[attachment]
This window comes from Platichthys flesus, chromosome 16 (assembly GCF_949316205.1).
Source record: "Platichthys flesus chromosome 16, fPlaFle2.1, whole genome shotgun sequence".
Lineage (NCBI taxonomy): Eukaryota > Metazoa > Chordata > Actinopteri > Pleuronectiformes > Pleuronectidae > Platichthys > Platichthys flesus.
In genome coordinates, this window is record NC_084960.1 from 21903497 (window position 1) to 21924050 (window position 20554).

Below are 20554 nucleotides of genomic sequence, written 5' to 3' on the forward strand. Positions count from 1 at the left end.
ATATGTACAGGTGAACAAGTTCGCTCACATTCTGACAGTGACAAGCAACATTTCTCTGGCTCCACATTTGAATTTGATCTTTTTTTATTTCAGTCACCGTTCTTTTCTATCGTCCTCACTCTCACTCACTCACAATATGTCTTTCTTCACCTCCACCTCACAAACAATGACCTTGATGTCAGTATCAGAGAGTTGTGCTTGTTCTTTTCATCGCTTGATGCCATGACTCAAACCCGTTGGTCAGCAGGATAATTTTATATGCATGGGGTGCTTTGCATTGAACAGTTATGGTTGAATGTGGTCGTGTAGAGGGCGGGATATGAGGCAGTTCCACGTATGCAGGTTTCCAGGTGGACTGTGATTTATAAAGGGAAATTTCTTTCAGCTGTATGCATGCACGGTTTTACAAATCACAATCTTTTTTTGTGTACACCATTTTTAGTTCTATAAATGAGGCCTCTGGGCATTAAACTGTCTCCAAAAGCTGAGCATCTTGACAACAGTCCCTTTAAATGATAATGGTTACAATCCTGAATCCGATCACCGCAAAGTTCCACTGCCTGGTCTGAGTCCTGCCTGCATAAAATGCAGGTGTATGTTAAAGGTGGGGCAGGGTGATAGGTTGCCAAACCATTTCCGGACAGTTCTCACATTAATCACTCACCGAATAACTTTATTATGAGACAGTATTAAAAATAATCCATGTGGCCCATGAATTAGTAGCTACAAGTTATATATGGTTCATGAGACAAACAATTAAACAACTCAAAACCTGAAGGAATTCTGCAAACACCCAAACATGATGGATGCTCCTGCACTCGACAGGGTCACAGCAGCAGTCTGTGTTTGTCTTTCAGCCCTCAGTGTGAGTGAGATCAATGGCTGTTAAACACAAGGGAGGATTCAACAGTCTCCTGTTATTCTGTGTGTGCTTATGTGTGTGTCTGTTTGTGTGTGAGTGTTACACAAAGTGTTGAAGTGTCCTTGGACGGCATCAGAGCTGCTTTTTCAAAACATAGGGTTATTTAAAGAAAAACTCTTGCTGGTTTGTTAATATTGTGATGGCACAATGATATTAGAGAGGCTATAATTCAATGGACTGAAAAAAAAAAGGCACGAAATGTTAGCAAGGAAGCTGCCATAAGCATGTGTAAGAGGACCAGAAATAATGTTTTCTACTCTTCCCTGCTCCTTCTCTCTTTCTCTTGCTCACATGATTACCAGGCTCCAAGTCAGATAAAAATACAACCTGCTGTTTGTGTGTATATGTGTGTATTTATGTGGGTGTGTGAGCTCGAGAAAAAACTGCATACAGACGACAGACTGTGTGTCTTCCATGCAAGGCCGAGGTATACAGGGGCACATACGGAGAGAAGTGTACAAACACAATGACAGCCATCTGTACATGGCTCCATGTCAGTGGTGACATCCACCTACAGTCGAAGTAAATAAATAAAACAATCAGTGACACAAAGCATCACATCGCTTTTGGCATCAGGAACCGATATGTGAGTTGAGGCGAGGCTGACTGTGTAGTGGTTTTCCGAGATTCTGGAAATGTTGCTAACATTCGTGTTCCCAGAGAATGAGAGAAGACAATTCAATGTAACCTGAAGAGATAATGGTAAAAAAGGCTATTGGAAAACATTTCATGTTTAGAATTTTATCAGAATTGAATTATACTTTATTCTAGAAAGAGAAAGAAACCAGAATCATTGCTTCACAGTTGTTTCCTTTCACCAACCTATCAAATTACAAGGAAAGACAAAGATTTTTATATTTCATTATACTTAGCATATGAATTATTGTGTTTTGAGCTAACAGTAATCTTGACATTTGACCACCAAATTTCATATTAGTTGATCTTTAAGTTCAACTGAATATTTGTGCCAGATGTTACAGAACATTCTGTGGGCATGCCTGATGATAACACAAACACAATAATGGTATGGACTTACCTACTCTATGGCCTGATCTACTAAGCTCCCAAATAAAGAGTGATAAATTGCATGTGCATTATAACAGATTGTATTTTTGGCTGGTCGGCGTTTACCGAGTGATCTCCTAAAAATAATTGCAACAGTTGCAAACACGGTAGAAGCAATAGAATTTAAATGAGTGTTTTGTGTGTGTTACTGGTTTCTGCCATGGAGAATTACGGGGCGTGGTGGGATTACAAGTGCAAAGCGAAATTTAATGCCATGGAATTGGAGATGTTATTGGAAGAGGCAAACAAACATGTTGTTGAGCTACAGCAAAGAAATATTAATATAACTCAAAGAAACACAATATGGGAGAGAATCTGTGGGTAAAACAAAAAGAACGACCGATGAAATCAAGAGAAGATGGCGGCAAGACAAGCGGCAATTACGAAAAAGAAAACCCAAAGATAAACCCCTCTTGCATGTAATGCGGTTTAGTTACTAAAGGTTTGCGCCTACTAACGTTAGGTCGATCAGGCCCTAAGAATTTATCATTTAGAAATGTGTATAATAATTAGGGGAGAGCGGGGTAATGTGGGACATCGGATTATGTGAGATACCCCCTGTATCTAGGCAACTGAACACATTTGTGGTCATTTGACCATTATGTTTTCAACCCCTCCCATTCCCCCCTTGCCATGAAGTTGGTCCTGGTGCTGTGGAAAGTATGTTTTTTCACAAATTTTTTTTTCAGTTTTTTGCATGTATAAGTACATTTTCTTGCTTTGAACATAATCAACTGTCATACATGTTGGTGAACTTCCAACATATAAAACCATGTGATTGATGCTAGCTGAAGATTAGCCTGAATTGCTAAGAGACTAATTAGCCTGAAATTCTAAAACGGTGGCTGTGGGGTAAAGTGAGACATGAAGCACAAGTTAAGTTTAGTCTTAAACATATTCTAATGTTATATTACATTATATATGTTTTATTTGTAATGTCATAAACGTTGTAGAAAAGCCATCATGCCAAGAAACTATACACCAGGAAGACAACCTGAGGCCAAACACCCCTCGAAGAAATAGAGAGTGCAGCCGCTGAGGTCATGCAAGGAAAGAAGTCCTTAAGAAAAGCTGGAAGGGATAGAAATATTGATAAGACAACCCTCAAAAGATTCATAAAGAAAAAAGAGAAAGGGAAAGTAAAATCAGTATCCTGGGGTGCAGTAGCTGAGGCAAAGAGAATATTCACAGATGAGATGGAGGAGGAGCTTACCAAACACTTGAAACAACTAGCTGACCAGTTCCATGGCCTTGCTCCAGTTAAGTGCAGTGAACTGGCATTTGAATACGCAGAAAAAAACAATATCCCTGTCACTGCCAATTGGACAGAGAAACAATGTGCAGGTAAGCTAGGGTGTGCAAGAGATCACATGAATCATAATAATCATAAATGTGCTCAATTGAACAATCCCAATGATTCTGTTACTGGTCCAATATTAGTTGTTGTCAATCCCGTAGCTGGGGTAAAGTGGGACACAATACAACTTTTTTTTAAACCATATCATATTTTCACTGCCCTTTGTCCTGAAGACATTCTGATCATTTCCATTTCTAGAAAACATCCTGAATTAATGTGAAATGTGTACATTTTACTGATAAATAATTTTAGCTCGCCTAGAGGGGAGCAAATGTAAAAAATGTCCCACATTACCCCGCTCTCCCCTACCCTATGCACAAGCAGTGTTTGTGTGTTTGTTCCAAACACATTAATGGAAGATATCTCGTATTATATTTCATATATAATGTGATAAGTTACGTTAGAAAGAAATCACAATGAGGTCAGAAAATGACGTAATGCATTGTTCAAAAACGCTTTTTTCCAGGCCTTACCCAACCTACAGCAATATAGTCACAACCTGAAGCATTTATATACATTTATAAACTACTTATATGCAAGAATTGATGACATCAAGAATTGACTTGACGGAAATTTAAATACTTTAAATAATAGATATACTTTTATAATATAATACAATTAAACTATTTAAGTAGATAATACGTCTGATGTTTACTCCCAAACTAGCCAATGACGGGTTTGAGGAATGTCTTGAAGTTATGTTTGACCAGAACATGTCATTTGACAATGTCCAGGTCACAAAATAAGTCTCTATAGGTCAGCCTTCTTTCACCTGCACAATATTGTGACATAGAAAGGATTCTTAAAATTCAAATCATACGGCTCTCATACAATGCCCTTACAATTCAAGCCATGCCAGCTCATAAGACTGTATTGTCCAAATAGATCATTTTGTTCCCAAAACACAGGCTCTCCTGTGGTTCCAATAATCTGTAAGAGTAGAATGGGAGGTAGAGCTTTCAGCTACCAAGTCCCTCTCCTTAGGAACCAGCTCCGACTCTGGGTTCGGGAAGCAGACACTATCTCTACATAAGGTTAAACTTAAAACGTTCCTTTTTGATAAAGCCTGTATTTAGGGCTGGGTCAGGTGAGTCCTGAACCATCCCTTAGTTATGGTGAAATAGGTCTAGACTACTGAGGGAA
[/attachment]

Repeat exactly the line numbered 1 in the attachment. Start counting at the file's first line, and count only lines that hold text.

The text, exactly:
This window comes from Platichthys flesus, chromosome 16 (assembly GCF_949316205.1).